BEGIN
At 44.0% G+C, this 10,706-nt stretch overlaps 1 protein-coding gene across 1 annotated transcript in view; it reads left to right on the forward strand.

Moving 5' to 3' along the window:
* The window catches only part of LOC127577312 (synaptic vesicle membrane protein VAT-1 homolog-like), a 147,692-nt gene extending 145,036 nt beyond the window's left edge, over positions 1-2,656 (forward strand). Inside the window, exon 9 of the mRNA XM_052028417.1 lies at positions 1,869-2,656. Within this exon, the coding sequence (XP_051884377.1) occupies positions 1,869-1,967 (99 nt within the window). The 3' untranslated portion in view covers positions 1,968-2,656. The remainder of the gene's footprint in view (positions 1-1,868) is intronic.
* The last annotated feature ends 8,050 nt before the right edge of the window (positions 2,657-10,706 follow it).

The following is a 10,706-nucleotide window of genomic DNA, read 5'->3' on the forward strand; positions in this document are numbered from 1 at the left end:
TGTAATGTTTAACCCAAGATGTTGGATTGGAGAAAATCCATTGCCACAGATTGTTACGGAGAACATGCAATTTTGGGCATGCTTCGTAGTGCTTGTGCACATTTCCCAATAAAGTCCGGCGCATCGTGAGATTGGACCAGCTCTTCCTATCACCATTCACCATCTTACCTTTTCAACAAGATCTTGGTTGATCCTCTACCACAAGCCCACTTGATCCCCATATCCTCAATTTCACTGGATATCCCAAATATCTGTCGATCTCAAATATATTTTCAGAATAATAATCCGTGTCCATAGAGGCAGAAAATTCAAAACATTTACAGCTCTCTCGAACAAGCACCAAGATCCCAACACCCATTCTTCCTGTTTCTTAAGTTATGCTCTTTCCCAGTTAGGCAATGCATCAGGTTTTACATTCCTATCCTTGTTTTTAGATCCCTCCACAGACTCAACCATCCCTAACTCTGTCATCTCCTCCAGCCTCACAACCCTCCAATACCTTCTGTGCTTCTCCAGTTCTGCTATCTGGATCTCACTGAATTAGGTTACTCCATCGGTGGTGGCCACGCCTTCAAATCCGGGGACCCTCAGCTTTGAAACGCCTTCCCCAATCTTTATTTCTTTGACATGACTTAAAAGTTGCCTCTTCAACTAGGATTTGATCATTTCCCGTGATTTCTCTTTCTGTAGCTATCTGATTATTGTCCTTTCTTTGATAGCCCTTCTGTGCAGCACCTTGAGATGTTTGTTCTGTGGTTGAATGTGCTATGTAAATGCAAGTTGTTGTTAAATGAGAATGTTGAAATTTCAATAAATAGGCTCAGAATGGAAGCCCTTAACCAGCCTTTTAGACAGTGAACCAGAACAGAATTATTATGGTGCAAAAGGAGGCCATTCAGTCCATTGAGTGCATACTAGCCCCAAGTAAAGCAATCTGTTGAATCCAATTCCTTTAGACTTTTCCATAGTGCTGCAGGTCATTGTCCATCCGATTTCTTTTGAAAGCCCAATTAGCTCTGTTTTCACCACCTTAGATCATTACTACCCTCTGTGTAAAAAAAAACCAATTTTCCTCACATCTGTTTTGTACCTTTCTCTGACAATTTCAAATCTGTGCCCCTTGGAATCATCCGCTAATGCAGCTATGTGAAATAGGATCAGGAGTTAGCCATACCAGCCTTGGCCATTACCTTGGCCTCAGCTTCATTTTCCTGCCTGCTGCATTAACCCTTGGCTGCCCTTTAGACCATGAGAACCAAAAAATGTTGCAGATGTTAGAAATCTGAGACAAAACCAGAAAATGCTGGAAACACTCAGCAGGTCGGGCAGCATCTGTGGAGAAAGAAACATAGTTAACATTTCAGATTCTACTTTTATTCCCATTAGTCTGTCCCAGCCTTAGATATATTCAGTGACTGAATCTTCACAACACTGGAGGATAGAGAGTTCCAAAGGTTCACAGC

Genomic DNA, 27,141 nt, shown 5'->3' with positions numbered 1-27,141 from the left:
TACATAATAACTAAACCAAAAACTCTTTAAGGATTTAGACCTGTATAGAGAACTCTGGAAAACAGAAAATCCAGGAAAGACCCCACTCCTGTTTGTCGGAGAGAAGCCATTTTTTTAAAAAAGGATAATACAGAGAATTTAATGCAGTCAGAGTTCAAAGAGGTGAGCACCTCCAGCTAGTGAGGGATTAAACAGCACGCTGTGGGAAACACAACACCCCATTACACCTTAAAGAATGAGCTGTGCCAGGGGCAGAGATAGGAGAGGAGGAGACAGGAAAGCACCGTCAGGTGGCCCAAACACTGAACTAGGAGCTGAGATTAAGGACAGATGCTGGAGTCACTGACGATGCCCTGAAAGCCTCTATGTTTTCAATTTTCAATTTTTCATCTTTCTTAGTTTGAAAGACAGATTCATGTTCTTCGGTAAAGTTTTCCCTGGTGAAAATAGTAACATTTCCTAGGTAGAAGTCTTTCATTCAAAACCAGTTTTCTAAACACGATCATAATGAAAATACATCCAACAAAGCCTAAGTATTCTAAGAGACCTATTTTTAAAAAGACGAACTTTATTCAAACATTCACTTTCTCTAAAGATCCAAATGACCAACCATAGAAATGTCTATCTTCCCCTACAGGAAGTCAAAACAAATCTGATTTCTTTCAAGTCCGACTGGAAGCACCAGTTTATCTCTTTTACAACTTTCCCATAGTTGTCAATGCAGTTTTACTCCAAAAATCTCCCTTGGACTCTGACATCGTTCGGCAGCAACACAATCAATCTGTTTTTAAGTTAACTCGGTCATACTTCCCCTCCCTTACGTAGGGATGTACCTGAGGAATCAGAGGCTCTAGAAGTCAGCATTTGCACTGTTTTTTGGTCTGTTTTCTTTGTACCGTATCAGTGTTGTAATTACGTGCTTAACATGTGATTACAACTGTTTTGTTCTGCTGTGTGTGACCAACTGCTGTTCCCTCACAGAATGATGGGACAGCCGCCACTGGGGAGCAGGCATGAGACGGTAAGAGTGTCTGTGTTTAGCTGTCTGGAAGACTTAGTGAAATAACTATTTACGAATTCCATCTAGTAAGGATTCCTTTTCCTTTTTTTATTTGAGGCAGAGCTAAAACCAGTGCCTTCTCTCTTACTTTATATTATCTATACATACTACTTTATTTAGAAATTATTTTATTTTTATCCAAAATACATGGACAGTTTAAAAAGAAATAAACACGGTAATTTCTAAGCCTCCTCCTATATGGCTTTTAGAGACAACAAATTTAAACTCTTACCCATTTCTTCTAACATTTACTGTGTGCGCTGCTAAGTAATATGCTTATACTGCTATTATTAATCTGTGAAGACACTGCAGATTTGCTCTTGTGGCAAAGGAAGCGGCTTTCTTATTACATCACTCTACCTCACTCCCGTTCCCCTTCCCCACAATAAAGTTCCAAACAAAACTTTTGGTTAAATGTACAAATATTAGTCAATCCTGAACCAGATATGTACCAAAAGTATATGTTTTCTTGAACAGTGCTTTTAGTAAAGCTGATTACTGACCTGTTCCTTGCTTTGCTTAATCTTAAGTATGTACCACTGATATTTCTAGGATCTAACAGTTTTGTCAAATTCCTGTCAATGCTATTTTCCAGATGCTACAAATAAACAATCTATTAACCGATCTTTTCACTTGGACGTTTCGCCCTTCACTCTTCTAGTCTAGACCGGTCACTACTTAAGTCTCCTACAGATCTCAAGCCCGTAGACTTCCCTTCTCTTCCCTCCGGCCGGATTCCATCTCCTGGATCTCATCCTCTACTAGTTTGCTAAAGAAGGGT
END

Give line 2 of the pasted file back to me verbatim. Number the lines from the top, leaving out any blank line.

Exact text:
Moving 5' to 3' along the window: